The Associated Press
A stretch of the Elk River in Charleston is shown Friday morning. The White House has issued a federal disaster declaration in West Virginia, where a chemical spill that may have contaminated tap water has led officials to tell at least 300,000 people not to bathe, brush their teeth or wash their clothes.
The West Virginia American Water Co. intake facility on the Elk River is closed following a 4-methylcyclohexane methanol leak from a 48,000-gallon tank at Freedom Industries, a chemical storage facility about a mile upriver in Charleston on Friday. The White House has issued a federal disaster declaration in West Virginia, where a chemical spill that may have contaminated tap water has led officials to tell at least 300,000 people not to bathe, brush their teeth or wash their clothes.
CHARLESTON, W.Va. -- A West Virginia University researcher is saying state precautions are prudent in light of a declared state emergency following a chemical spill affecting water in southern West Virginia.
Residents in Boone, Cabell, Clay, Jackson, Kanawha, Lincoln, Logan, Putnam and Roane counties are being advised to use tap water only to flush toilets.
The chemical, 4-Methylcyclohexane Methanol, is used as a foaming agent to separate coal from clay particles in the coal-cleaning process.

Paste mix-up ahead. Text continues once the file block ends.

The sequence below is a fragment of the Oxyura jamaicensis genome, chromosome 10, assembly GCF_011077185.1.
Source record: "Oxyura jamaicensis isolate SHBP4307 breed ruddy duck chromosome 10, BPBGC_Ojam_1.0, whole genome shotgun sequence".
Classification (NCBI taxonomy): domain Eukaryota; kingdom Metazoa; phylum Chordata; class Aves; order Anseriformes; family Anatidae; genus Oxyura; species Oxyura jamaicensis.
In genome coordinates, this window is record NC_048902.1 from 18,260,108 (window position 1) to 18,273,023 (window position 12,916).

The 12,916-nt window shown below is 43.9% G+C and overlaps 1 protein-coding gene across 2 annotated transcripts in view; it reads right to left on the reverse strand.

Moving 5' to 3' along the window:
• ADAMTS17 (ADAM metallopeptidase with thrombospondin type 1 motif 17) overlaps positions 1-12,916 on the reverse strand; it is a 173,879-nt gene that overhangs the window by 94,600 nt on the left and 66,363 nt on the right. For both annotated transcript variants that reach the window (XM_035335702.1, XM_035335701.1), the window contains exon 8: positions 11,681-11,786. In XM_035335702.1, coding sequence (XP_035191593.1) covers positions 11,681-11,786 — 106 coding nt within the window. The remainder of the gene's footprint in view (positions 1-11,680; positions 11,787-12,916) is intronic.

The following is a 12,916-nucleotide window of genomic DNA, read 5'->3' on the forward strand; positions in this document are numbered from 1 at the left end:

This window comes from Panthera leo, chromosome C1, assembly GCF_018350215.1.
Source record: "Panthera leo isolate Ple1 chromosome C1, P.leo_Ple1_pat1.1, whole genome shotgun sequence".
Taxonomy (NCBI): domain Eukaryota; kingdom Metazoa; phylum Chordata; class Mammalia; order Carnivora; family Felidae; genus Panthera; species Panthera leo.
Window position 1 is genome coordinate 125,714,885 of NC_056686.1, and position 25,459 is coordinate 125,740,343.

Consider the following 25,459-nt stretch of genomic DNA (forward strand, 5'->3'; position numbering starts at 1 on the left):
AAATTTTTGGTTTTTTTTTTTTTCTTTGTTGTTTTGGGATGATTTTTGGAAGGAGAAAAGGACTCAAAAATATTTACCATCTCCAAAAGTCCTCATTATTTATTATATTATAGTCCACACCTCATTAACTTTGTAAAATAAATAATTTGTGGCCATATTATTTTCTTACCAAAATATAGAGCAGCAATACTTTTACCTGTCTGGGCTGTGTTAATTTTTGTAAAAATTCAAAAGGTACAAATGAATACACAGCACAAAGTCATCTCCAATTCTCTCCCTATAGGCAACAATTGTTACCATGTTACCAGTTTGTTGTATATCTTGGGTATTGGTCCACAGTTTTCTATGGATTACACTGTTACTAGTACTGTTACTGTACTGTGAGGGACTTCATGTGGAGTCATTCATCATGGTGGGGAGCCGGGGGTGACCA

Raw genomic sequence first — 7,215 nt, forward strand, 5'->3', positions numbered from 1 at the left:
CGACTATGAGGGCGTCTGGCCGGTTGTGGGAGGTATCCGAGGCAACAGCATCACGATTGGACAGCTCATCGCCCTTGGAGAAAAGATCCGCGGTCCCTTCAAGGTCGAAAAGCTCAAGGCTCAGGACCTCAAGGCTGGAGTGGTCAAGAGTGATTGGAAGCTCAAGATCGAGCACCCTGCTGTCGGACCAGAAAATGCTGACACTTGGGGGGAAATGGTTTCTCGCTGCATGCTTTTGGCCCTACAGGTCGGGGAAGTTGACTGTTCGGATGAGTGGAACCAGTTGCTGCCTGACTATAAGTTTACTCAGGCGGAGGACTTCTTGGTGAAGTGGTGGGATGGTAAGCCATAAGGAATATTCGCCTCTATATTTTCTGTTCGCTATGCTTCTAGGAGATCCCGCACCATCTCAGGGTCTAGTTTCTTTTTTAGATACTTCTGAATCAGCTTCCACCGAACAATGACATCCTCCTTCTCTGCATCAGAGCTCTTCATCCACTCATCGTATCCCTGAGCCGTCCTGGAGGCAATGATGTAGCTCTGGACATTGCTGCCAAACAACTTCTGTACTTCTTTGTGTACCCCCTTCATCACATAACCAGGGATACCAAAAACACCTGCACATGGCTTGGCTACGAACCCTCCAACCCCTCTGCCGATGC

Paul Ziemkiewicz, director of the West Virginia Water Research Institute, said the chemical is potentially most harmful in skin contact or inhalation.
"It will absorb through your skin," he said. "It will cause irritation to your skin or irritation to your lungs."
It's important to note that the smell of the chemical isn't harmful on its own -- the chemical itself must come into contact with the skin or lungs, or be ingested.
It's difficult to know how harmful tap water is though, he said, because most studies on the chemical have used it in pure form or at very high concentration levels.
The biggest risk of irritation, he said, is probably in the shower, when the chemical can be inhaled in vapor form, irritating the lungs. The vapor is said to irritate the lungs at a concentration of 500 milligrams per liter.
Ziemkiewicz is only aware of one study that dealt with ingestion of the chemical, and it used mice as subjects, not humans. Still, using his own calculations, Ziemkiewicz guesses that one would have to drink thousands of gallons of the stuff to reach irritation levels.
"Most of the studies look like they have been done with a pure compound, not a diluted compound," he said.
"This is not something that's going to be present in such high concentrations that it's going to something that I would consider a real public health crisis," he said.
Janet Briscoe, director of epidemiology and emergency preparedness for the Kanawha-Charleston Health Department, said "we have not had any confirmed linkage that there was any illness connected" to the chemical leak.
Charleston Area Medical Center spokesman Dale Witte said four people have been admitted to CAMC with symptoms that are potentially related to the chemical spill. He also said that a definite link has not yet been confirmed.
Witte said the people came in to the emergency room and were admitted for observation. He did not have specifics on their symptoms.